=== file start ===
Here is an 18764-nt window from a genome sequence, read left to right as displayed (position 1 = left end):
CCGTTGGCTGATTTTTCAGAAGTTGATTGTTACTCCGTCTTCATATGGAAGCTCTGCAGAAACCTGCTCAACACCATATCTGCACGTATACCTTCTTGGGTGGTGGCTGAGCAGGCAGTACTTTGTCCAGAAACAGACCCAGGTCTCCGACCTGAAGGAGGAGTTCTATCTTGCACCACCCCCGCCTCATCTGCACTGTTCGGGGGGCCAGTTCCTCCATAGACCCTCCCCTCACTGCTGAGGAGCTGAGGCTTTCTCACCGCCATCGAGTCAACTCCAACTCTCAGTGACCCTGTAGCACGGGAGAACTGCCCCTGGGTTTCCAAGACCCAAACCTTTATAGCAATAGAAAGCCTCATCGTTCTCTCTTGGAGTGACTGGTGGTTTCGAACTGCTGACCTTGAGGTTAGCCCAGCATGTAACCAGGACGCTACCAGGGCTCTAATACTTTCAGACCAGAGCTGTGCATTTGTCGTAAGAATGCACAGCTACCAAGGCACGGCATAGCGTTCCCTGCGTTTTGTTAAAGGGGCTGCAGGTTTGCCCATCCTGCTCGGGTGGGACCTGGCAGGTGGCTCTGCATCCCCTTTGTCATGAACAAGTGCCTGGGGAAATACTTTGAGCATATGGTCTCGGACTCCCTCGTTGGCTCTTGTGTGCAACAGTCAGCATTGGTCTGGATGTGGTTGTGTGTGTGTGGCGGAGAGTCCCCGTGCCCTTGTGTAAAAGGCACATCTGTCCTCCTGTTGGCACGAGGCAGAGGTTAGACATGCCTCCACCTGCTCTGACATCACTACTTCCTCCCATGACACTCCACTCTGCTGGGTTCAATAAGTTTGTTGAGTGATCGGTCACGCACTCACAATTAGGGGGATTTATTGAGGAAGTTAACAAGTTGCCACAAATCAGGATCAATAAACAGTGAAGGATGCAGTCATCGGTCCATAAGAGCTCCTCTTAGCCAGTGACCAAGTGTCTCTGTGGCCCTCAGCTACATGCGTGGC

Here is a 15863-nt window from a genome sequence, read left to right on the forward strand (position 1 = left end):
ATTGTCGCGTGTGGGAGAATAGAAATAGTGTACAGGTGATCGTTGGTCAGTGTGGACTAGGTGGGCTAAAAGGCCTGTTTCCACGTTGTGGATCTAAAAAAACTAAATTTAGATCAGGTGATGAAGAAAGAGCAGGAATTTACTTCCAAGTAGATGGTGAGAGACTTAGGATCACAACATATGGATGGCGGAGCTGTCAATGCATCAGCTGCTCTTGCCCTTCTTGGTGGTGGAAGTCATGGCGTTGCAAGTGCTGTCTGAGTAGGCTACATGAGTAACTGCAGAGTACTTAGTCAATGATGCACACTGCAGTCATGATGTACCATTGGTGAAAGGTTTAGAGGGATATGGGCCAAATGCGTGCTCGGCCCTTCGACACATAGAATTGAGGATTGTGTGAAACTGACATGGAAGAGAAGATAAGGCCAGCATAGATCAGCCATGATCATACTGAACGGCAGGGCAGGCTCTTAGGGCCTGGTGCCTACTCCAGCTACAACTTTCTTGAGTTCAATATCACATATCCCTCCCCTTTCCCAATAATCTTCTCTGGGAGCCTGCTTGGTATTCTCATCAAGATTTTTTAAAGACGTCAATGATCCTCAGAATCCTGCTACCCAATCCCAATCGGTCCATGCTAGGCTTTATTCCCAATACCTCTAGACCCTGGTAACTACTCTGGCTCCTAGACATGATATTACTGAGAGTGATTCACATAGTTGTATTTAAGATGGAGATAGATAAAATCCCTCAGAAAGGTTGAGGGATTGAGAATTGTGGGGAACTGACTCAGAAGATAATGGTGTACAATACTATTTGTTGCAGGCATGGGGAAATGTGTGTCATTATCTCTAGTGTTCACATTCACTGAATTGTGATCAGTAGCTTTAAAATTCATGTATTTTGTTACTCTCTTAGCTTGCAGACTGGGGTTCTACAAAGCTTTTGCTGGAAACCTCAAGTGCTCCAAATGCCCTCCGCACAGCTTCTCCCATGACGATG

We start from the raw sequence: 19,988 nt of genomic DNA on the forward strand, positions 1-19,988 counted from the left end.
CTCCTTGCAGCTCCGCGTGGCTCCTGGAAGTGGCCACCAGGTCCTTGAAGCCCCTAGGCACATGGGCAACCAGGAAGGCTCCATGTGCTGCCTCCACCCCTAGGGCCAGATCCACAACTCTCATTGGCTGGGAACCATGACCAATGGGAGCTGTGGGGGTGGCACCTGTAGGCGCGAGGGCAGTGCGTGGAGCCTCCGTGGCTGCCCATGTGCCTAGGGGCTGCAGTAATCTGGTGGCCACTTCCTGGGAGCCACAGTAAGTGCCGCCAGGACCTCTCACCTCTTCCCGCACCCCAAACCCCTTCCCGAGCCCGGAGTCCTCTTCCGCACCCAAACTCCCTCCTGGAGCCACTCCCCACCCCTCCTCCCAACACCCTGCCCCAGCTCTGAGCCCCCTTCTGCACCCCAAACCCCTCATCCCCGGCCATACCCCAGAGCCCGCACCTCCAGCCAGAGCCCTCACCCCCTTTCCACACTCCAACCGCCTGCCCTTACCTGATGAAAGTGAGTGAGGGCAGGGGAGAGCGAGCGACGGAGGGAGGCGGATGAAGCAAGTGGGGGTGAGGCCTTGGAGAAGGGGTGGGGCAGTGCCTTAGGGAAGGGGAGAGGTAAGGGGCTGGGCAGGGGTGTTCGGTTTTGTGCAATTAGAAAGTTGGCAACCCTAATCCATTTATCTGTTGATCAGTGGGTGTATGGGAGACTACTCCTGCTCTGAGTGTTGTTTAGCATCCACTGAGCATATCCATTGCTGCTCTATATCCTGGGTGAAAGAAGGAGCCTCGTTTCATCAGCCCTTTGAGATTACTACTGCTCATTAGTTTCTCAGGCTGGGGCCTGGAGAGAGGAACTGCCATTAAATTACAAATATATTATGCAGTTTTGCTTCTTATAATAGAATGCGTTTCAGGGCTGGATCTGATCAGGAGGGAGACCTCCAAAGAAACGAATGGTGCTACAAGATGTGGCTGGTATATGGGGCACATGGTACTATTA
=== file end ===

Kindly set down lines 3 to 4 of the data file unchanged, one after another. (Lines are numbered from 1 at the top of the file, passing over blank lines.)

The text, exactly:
Here is a 15863-nt window from a genome sequence, read left to right on the forward strand (position 1 = left end):
ATTGTCGCGTGTGGGAGAATAGAAATAGTGTACAGGTGATCGTTGGTCAGTGTGGACTAGGTGGGCTAAAAGGCCTGTTTCCACGTTGTGGATCTAAAAAAACTAAATTTAGATCAGGTGATGAAGAAAGAGCAGGAATTTACTTCCAAGTAGATGGTGAGAGACTTAGGATCACAACATATGGATGGCGGAGCTGTCAATGCATCAGCTGCTCTTGCCCTTCTTGGTGGTGGAAGTCATGGCGTTGCAAGTGCTGTCTGAGTAGGCTACATGAGTAACTGCAGAGTACTTAGTCAATGATGCACACTGCAGTCATGATGTACCATTGGTGAAAGGTTTAGAGGGATATGGGCCAAATGCGTGCTCGGCCCTTCGACACATAGAATTGAGGATTGTGTGAAACTGACATGGAAGAGAAGATAAGGCCAGCATAGATCAGCCATGATCATACTGAACGGCAGGGCAGGCTCTTAGGGCCTGGTGCCTACTCCAGCTACAACTTTCTTGAGTTCAATATCACATATCCCTCCCCTTTCCCAATAATCTTCTCTGGGAGCCTGCTTGGTATTCTCATCAAGATTTTTTAAAGACGTCAATGATCCTCAGAATCCTGCTACCCAATCCCAATCGGTCCATGCTAGGCTTTATTCCCAATACCTCTAGACCCTGGTAACTACTCTGGCTCCTAGACATGATATTACTGAGAGTGATTCACATAGTTGTATTTAAGATGGAGATAGATAAAATCCCTCAGAAAGGTTGAGGGATTGAGAATTGTGGGGAACTGACTCAGAAGATAATGGTGTACAATACTATTTGTTGCAGGCATGGGGAAATGTGTGTCATTATCTCTAGTGTTCACATTCACTGAATTGTGATCAGTAGCTTTAAAATTCATGTATTTTGTTACTCTCTTAGCTTGCAGACTGGGGTTCTACAAAGCTTTTGCTGGAAACCTCAAGTGCTCCAAATGCCCTCCGCACAGCTTCTCCCATGACGATG